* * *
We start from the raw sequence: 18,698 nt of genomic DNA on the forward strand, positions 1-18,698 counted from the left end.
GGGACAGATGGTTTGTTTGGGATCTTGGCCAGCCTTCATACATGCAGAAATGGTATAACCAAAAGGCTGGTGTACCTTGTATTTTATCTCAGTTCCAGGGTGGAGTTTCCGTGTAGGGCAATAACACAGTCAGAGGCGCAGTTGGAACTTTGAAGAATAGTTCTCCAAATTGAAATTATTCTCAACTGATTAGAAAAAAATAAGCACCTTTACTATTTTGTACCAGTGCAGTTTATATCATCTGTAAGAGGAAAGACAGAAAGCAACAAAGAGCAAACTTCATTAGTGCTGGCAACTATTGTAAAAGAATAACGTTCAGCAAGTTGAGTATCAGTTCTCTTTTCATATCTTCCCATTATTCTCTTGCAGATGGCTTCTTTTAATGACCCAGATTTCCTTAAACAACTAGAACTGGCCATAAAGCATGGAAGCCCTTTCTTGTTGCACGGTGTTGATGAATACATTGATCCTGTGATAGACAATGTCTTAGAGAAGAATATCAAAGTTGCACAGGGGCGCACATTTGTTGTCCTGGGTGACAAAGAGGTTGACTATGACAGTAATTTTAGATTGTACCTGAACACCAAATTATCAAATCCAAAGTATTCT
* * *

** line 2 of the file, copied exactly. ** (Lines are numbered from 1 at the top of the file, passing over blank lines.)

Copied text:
GGGACAGATGGTTTGTTTGGGATCTTGGCCAGCCTTCATACATGCAGAAATGGTATAACCAAAAGGCTGGTGTACCTTGTATTTTATCTCAGTTCCAGGGTGGAGTTTCCGTGTAGGGCAATAACACAGTCAGAGGCGCAGTTGGAACTTTGAAGAATAGTTCTCCAAATTGAAATTATTCTCAACTGATTAGAAAAAAATAAGCACCTTTACTATTTTGTACCAGTGCAGTTTATATCATCTGTAAGAGGAAAGACAGAAAGCAACAAAGAGCAAACTTCATTAGTGCTGGCAACTATTGTAAAAGAATAACGTTCAGCAAGTTGAGTATCAGTTCTCTTTTCATATCTTCCCATTATTCTCTTGCAGATGGCTTCTTTTAATGACCCAGATTTCCTTAAACAACTAGAACTGGCCATAAAGCATGGAAGCCCTTTCTTGTTGCACGGTGTTGATGAATACATTGATCCTGTGATAGACAATGTCTTAGAGAAGAATATCAAAGTTGCACAGGGGCGCACATTTGTTGTCCTGGGTGACAAAGAGGTTGACTATGACAGTAATTTTAGATTGTACCTGAACACCAAATTATCAAATCCAAAGTATTCT